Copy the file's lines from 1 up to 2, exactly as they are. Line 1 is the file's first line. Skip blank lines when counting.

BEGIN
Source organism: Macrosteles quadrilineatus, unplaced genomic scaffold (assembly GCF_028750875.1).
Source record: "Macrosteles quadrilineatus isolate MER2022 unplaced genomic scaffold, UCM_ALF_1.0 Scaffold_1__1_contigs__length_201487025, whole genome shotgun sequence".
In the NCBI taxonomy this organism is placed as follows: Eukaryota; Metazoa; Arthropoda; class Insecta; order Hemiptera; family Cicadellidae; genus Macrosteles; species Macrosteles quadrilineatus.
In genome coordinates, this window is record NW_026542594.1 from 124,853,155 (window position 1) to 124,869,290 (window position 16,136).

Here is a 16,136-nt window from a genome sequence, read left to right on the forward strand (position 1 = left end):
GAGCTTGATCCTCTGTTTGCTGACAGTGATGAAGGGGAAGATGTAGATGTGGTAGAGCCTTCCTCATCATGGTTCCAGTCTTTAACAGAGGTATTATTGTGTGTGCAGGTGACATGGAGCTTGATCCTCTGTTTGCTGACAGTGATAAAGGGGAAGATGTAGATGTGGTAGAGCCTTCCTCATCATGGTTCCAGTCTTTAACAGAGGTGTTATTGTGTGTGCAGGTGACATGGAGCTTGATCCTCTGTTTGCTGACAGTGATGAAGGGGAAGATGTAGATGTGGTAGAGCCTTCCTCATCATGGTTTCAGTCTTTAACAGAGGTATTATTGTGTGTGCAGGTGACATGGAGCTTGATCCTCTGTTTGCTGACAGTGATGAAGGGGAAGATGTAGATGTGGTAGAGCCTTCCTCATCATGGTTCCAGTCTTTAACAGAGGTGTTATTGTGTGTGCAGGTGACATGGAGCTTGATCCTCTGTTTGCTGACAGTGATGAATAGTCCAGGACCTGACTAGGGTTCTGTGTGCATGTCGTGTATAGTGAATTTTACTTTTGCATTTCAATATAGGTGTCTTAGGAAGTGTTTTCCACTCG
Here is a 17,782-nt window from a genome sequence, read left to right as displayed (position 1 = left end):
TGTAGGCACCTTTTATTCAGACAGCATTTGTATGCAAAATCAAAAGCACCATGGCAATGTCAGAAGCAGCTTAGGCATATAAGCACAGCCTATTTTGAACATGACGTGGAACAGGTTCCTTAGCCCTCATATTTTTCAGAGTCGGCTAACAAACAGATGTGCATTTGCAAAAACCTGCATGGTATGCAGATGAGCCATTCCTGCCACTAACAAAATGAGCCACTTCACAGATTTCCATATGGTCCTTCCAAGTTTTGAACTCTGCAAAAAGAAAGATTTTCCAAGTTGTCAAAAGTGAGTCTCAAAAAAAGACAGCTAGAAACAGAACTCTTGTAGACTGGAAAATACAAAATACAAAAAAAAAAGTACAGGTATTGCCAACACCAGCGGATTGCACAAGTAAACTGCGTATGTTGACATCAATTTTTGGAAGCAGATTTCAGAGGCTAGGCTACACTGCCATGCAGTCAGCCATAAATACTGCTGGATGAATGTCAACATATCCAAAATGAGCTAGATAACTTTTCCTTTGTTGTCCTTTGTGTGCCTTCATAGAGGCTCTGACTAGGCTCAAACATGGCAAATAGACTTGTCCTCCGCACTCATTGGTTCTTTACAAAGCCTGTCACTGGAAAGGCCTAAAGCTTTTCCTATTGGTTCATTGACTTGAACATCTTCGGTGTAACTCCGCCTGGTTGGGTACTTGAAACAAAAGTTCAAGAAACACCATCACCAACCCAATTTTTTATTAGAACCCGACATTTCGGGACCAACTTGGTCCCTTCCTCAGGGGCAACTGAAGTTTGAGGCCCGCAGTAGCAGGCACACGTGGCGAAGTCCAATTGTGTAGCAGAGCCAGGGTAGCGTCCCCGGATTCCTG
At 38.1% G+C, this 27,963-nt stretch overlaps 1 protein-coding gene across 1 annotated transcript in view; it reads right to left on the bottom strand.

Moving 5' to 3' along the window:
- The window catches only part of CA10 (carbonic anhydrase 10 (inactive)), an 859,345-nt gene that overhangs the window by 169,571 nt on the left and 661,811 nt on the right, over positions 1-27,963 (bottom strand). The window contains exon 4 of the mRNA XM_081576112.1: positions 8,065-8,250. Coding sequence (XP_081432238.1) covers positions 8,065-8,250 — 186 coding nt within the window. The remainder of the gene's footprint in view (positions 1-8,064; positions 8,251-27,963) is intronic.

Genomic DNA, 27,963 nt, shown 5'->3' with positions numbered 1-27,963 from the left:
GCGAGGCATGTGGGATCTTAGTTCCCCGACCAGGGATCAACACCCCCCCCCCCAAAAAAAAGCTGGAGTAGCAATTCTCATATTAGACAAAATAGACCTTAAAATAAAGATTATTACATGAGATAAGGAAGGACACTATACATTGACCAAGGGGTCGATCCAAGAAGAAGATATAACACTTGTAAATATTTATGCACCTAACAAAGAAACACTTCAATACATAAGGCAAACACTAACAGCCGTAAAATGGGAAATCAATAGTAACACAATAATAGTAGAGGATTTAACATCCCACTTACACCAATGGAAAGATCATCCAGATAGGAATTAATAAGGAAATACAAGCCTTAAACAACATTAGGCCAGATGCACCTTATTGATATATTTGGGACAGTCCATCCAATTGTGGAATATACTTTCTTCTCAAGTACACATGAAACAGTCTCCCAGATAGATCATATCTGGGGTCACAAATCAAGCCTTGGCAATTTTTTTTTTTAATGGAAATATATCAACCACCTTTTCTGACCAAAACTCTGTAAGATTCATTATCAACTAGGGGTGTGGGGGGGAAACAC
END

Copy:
Source organism: Macrosteles quadrilineatus, unplaced genomic scaffold (assembly GCF_028750875.1).
Source record: "Macrosteles quadrilineatus isolate MER2022 unplaced genomic scaffold, UCM_ALF_1.0 Scaffold_1__1_contigs__length_201487025, whole genome shotgun sequence".